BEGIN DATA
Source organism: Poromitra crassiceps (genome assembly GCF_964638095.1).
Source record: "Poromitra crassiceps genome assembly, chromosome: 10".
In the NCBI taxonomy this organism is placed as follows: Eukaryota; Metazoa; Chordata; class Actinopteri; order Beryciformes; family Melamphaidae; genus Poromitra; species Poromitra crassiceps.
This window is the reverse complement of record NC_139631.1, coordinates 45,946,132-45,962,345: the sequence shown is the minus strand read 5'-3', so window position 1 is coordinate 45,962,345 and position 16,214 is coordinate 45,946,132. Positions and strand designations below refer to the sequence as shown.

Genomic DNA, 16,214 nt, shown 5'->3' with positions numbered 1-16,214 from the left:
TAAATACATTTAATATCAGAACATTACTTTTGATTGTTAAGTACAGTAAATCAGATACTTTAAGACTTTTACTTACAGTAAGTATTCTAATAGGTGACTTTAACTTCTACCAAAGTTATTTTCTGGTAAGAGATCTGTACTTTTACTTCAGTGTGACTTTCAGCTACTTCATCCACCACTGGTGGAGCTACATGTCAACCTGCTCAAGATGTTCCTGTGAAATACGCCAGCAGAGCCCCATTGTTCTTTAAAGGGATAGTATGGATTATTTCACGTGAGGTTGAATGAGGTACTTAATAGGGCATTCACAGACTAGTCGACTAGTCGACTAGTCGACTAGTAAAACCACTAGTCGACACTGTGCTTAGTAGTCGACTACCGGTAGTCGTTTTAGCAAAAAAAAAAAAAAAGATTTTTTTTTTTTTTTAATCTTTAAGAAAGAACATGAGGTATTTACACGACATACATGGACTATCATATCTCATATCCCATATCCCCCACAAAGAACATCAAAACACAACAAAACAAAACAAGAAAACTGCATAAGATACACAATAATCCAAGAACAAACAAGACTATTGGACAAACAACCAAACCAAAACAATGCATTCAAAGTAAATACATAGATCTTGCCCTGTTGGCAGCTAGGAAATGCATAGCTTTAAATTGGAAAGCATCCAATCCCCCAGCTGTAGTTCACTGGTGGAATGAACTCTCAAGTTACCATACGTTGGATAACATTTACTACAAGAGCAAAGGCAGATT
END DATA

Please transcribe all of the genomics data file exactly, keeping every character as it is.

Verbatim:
Source organism: Poromitra crassiceps (genome assembly GCF_964638095.1).
Source record: "Poromitra crassiceps genome assembly, chromosome: 10".
In the NCBI taxonomy this organism is placed as follows: Eukaryota; Metazoa; Chordata; class Actinopteri; order Beryciformes; family Melamphaidae; genus Poromitra; species Poromitra crassiceps.
This window is the reverse complement of record NC_139631.1, coordinates 45,946,132-45,962,345: the sequence shown is the minus strand read 5'-3', so window position 1 is coordinate 45,962,345 and position 16,214 is coordinate 45,946,132. Positions and strand designations below refer to the sequence as shown.

Genomic DNA, 16,214 nt, shown 5'->3' with positions numbered 1-16,214 from the left:
TAAATACATTTAATATCAGAACATTACTTTTGATTGTTAAGTACAGTAAATCAGATACTTTAAGACTTTTACTTACAGTAAGTATTCTAATAGGTGACTTTAACTTCTACCAAAGTTATTTTCTGGTAAGAGATCTGTACTTTTACTTCAGTGTGACTTTCAGCTACTTCATCCACCACTGGTGGAGCTACATGTCAACCTGCTCAAGATGTTCCTGTGAAATACGCCAGCAGAGCCCCATTGTTCTTTAAAGGGATAGTATGGATTATTTCACGTGAGGTTGAATGAGGTACTTAATAGGGCATTCACAGACTAGTCGACTAGTCGACTAGTCGACTAGTAAAACCACTAGTCGACACTGTGCTTAGTAGTCGACTACCGGTAGTCGTTTTAGCAAAAAAAAAAAAAAAGATTTTTTTTTTTTTTTAATCTTTAAGAAAGAACATGAGGTATTTACACGACATACATGGACTATCATATCTCATATCCCATATCCCCCACAAAGAACATCAAAACACAACAAAACAAAACAAGAAAACTGCATAAGATACACAATAATCCAAGAACAAACAAGACTATTGGACAAACAACCAAACCAAAACAATGCATTCAAAGTAAATACATAGATCTTGCCCTGTTGGCAGCTAGGAAATGCATAGCTTTAAATTGGAAAGCATCCAATCCCCCAGCTGTAGTTCACTGGTGGAATGAACTCTCAAGTTACCATACGTTGGATAACATTTACTACAAGAGCAAAGGCAGATT